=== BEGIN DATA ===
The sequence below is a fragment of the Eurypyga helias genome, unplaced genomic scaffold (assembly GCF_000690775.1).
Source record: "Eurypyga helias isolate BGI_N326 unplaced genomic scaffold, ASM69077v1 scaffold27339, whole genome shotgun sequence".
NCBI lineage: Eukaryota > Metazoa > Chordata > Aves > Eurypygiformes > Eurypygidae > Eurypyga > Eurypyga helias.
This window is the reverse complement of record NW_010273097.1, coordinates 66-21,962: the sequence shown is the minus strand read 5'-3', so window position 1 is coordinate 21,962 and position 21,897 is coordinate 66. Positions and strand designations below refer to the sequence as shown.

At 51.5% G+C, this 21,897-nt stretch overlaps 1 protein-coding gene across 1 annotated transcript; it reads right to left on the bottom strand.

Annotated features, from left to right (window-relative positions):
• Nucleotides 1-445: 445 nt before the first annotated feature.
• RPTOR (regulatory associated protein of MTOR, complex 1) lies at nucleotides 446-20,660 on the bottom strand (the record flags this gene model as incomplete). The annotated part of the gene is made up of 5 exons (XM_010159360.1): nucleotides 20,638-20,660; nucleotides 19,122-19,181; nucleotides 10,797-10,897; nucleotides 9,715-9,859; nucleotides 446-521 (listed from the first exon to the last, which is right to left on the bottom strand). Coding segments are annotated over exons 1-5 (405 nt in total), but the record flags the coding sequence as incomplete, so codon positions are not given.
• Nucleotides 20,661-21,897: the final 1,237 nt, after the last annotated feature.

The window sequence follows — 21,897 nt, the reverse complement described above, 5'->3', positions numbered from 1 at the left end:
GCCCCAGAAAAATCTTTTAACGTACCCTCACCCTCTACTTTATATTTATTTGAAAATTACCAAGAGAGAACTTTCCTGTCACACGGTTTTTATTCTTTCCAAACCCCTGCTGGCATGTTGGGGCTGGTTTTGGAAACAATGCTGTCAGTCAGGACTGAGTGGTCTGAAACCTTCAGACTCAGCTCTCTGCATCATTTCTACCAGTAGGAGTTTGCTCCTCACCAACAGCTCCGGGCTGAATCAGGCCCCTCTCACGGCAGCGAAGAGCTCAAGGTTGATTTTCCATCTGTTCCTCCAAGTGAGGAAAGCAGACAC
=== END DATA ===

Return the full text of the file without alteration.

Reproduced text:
The sequence below is a fragment of the Eurypyga helias genome, unplaced genomic scaffold (assembly GCF_000690775.1).
Source record: "Eurypyga helias isolate BGI_N326 unplaced genomic scaffold, ASM69077v1 scaffold27339, whole genome shotgun sequence".
NCBI lineage: Eukaryota > Metazoa > Chordata > Aves > Eurypygiformes > Eurypygidae > Eurypyga > Eurypyga helias.
This window is the reverse complement of record NW_010273097.1, coordinates 66-21,962: the sequence shown is the minus strand read 5'-3', so window position 1 is coordinate 21,962 and position 21,897 is coordinate 66. Positions and strand designations below refer to the sequence as shown.

At 51.5% G+C, this 21,897-nt stretch overlaps 1 protein-coding gene across 1 annotated transcript; it reads right to left on the bottom strand.

Annotated features, from left to right (window-relative positions):
• Nucleotides 1-445: 445 nt before the first annotated feature.
• RPTOR (regulatory associated protein of MTOR, complex 1) lies at nucleotides 446-20,660 on the bottom strand (the record flags this gene model as incomplete). The annotated part of the gene is made up of 5 exons (XM_010159360.1): nucleotides 20,638-20,660; nucleotides 19,122-19,181; nucleotides 10,797-10,897; nucleotides 9,715-9,859; nucleotides 446-521 (listed from the first exon to the last, which is right to left on the bottom strand). Coding segments are annotated over exons 1-5 (405 nt in total), but the record flags the coding sequence as incomplete, so codon positions are not given.
• Nucleotides 20,661-21,897: the final 1,237 nt, after the last annotated feature.

The window sequence follows — 21,897 nt, the reverse complement described above, 5'->3', positions numbered from 1 at the left end:
GCCCCAGAAAAATCTTTTAACGTACCCTCACCCTCTACTTTATATTTATTTGAAAATTACCAAGAGAGAACTTTCCTGTCACACGGTTTTTATTCTTTCCAAACCCCTGCTGGCATGTTGGGGCTGGTTTTGGAAACAATGCTGTCAGTCAGGACTGAGTGGTCTGAAACCTTCAGACTCAGCTCTCTGCATCATTTCTACCAGTAGGAGTTTGCTCCTCACCAACAGCTCCGGGCTGAATCAGGCCCCTCTCACGGCAGCGAAGAGCTCAAGGTTGATTTTCCATCTGTTCCTCCAAGTGAGGAAAGCAGACAC